Child malnutrition in Bangladesh exceeds WHO's threshold for public health emergencies. Using more than 36,000 records from several waves of the Bangladesh Demographic and Health Survey, the research focuses on the socioeconomic determinants of household consumption of all animal-source foods; the socioeconomic determinants of fish consumption, given its importance in the Bangladeshi diet; and the impact of observed consumption patterns on mortality and resistance to infectious diseases for children in their first years of life.
Fish is the most important animal-source food (ASF) in Bangladesh, produced from capture fisheries (non-farmed) and aquaculture (farmed) sub-sectors. Large differences in micronutrient content of fish species from these sub-sectors exist. The aims of the present paper are to describe the importance of fish in the diets of vulnerable groups in comparison to other ASF, and the contribution of species from non-farmed and farmed sources to nutrient intakes.
Reorienting food systems towards improving nutrition outcomes is vital if the global goal of ending all forms of malnutrition is to be achieved. Crucial to transitioning to nutrition-sensitive agriculture is valuing and measuring nutritional quality of the outputs of agricultural production. We review existing indicators which capture an element of nutritional quality applicable to different stages of the food and nutrition system. Applying relevant indicators from the agricultural production stage to selected aquaculture systems, we compare and contrast their strengths and limitations.
The doubling of global food demand by 2050 is driving resurgence in interventions for agricultural intensification. Globally, 700 million people are dependent on floodplain or coastal systems. Increased productivity in these aquatic agricultural systems is important for meeting current and future food demand. Agricultural intensification in aquatic agricultural systems has contributed to increased agricultural production, yet these increases have not necessarily resulted in broader development outcomes for those most in need.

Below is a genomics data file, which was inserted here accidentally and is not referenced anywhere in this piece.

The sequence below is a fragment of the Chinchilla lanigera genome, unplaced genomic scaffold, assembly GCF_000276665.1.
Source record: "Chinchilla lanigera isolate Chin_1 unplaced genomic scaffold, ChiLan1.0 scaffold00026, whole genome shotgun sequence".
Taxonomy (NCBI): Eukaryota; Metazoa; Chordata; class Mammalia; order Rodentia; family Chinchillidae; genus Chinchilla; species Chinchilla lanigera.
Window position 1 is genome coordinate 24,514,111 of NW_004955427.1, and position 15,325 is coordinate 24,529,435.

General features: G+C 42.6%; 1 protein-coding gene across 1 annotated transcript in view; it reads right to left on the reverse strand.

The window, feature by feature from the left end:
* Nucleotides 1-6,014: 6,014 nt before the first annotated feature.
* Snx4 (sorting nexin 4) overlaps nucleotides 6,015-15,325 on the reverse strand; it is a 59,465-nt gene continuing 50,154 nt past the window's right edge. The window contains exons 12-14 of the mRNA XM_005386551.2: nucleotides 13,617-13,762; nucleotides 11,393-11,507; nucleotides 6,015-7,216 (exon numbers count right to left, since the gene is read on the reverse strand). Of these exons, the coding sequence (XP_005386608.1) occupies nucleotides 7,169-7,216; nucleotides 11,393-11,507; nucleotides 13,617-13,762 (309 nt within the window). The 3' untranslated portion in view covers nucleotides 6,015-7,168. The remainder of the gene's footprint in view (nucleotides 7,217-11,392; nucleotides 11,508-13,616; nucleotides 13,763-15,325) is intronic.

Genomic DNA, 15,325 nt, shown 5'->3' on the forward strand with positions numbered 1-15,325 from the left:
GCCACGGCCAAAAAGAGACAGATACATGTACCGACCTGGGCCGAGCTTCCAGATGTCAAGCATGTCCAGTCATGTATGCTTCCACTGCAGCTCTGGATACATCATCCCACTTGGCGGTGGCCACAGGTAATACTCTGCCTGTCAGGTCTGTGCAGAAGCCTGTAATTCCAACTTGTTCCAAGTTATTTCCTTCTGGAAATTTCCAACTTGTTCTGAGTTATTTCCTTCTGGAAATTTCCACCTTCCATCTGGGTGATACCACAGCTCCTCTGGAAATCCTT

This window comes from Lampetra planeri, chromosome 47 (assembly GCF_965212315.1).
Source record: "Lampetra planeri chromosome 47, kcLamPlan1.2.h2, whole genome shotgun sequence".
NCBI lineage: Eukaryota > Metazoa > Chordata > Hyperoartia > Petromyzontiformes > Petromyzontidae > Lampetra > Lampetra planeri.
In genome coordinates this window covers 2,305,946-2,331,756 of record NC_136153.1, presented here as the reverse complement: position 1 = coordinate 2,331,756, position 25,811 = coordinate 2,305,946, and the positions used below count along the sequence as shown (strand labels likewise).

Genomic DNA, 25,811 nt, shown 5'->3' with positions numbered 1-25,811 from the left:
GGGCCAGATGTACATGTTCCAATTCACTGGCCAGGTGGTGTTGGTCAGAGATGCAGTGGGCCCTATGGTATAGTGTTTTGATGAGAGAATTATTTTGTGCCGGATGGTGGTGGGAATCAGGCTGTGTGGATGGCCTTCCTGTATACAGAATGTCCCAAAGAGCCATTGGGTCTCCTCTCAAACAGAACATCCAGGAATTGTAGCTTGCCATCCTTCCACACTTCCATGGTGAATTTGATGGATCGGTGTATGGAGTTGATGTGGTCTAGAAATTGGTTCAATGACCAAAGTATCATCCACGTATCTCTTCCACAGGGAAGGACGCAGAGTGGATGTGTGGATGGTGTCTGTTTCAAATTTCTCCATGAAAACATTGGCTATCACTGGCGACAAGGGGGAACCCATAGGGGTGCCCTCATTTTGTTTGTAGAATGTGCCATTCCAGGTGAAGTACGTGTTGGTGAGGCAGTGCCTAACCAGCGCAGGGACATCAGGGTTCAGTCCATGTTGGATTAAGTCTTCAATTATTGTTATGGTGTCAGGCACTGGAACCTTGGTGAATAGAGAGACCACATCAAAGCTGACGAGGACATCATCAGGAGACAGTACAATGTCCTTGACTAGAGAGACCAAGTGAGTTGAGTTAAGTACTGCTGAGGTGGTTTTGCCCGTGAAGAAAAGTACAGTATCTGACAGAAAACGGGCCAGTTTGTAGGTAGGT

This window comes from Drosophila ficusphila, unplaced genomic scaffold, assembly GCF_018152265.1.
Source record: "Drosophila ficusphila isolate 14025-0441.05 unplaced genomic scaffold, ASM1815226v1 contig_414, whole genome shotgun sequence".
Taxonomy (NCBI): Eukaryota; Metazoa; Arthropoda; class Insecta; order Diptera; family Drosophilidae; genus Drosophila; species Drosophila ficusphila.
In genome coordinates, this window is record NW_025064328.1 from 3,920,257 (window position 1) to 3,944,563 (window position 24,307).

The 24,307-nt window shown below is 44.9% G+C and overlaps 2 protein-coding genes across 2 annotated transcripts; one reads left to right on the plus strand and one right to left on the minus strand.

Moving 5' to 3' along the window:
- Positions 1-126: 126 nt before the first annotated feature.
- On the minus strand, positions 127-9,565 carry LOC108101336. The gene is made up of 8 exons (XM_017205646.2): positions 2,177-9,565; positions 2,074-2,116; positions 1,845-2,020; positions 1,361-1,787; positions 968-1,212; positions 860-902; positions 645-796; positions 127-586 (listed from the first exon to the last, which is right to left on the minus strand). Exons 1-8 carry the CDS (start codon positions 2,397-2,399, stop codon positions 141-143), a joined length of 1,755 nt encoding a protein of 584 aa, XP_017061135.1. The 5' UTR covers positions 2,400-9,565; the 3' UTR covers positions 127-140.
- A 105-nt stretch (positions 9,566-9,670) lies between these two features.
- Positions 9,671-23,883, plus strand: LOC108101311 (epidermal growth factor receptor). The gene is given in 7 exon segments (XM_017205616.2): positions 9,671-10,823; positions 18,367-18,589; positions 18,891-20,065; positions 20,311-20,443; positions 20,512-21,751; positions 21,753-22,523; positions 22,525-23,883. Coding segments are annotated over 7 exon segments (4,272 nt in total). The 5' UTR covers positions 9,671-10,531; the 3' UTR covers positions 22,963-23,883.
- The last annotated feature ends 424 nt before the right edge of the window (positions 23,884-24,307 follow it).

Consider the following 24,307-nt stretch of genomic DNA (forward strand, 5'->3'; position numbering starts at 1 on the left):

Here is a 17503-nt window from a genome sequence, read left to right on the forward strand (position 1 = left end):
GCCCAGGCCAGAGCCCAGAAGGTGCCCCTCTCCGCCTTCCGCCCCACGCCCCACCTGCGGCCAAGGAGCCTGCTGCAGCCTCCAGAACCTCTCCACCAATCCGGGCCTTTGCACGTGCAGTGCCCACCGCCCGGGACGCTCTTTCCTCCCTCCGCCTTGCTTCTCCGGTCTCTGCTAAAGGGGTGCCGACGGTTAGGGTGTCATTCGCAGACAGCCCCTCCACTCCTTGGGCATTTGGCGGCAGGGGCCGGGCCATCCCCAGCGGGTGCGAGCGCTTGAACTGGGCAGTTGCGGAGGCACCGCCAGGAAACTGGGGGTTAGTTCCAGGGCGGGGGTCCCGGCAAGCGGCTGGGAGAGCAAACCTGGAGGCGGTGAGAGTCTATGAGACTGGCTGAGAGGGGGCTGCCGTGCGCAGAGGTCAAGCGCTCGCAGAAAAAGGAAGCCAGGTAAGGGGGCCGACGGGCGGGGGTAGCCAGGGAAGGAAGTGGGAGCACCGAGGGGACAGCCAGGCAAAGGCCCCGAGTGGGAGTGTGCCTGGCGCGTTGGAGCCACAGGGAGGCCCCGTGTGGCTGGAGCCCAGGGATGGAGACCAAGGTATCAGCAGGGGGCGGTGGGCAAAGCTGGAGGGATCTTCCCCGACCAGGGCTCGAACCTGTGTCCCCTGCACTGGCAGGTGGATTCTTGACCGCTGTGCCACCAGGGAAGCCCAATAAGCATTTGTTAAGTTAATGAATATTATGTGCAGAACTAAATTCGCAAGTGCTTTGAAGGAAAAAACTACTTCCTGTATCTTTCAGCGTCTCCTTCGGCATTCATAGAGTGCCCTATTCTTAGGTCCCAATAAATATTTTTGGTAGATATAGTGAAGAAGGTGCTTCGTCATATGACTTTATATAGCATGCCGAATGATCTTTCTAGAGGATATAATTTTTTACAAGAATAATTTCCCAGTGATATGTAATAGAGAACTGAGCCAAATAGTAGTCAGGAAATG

In Bangladesh, homestead pond aquaculture currently comprises a polyculture of large fish species but provides an ideal environment to integrate a range of small fish species. Small fish consumed whole, with bones, head and eyes, are rich in micronutrients and are an integral part of diets, particularly for the poor. Results from three large projects demonstrate that the small fish, mola (Amblypharyngodon mola) contributes significantly to the micronutrients produced from all fish, in homestead ponds, in one production cycle.
This document is an addendum to the "Flagship 2: Sustaining small-scale fisheries" contained in the FISH: CGIAR Research Program on Fish Agrifood Systems: Proposal (http://www.worldfishcenter.org/resource_centre/CRP-FISH-Proposal.pdf)
Fish is a widely available animal-source food in Bangladesh and a rich source of nutrients, yet little is known about practices related to incorporating fish into the diets of infants and young children. Our study makes use of dietary diversity data collected from households participating in a homestead aquaculture project in rural Bangladesh, a population that we hypothesized would have greater than average access to fish.
Discovered in the late 1920s, 3,4-didehydroretinol (DROL, vitamin A2) plays a significant biological role in freshwater fish. The functions of this vitamin have been investigated but to a far lesser extent than those of retinol (ROL, vitamin A1). A recent study indicating all-trans DROL has 119–127% vitamin A biological activity compared to that of all-trans ROL suggests the significance of DROL for addressing vitamin A deficiency (VAD) in comparison to ROL may be currently overlooked.
Myanmar is a country with central lowlands including a mega delta, ringed by steep rugged highlands. As the second-most important food after rice, fish is an essential component of the diet in Myanmar, where per capita fish consumption is high at over 25 kg and the preference is for freshwater fish. Domestic fish demand is growing while there is a decline in capture fisheries.
The United States Agency for International Development-Aquaculture for Income and Nutrition (USAID-AIN) project, implemented by WorldFish, emphasized technology development for improved fish strains, and capacity building in hatcheries and nurseries for wider dissemination and uptake among small- and medium-scale household and commercial producers. Improving nutritional benefits from household aquaculture investment was also an important activity of the project.